This post, as distinguished from the previous initial, longer post, will be a little more week-in-review like: Even so, it still relates to our spending, and where we go in the large picture, economically.

Last year, for almost every single week, the US was selling about $9B of bonds in the marketplace weekly. Last month, over a three day period, we sold something like $130B — a significant and troubling number for investors around the world. Any kind of large supply like that is going to find some of that number needing to find a higher rate, simply to sell it at the moment you want to. But surprisingly, the market absorbed this without too much change. However, in last week’s significant interest rate increase, what hit the market is the belief that we are being fiscally irresponsible. Too much, too long; and no end in sight.

Were there multiple factors involved? Perhaps; it is very complex. But coincidentally, this most significant increase in months, happened the day President Obama signed the Health Care Bill. Within two days, they shot up to around 3.91, and settled in around 3.85 — one of the most rapid rises in many months — on any news. To put this rate into perspective, that moved us globally below Spain, in the investment risk category. (And Spain and Portugal were big in discussion in the news last week as potentially being the next to follow Greece, in the potential defaulting on all their debt.)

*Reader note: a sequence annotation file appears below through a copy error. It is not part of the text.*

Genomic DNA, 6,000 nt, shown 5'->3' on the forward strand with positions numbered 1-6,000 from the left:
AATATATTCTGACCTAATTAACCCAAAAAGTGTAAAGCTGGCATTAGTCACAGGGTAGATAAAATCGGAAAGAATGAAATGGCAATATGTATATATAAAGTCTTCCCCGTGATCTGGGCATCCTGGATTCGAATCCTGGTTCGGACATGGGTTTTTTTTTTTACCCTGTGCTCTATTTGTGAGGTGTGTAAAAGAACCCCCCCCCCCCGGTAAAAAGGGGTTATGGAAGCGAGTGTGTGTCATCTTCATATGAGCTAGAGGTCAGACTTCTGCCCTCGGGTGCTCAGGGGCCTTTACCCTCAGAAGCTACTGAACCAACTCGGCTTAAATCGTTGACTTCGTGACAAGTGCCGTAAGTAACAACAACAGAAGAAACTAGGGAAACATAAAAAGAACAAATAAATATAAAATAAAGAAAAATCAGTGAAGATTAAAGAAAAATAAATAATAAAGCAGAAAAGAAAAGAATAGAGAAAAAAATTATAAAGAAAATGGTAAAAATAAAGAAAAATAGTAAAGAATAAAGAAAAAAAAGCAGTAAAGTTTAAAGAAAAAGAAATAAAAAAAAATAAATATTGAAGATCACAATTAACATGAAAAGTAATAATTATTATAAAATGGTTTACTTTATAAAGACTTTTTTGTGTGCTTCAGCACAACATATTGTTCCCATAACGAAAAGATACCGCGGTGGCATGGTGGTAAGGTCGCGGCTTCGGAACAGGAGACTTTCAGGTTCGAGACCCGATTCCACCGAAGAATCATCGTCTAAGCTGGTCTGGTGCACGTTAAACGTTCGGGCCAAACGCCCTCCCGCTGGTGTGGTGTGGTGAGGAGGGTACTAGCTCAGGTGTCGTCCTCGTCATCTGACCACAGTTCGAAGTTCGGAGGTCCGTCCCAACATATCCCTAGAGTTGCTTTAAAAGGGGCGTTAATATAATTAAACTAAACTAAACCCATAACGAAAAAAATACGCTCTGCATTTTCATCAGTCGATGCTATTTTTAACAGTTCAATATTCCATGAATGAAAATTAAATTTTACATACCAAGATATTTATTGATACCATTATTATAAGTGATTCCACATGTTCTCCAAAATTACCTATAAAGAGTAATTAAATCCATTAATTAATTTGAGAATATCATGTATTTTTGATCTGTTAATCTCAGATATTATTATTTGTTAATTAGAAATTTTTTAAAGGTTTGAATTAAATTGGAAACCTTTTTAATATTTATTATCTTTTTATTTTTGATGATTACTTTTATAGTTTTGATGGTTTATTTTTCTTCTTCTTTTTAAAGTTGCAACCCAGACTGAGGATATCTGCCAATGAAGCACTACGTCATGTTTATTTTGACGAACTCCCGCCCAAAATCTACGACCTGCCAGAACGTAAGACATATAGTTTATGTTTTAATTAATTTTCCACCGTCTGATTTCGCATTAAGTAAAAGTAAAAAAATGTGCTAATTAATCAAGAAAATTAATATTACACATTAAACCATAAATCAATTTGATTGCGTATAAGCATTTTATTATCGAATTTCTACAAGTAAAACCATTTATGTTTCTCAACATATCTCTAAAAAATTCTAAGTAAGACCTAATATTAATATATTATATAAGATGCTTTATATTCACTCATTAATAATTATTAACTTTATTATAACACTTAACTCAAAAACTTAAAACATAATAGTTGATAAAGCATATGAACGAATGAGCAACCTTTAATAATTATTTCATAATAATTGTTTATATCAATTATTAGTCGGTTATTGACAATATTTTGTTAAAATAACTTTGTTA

Several days after that bill signing, AT&T took a one billion dollar write off — for the first three months of 2010. Clearly, US business is concerned that this is going to be expensive.

Now, this is not a political blog; but it is important to understand that, what the world’s investors believe, will impact us directly. Either way, one thing is for certain, like any household, we cannot spend like it doesn’t matter, and think that we can go on and sell our debt. We have to be fiscally prudent.

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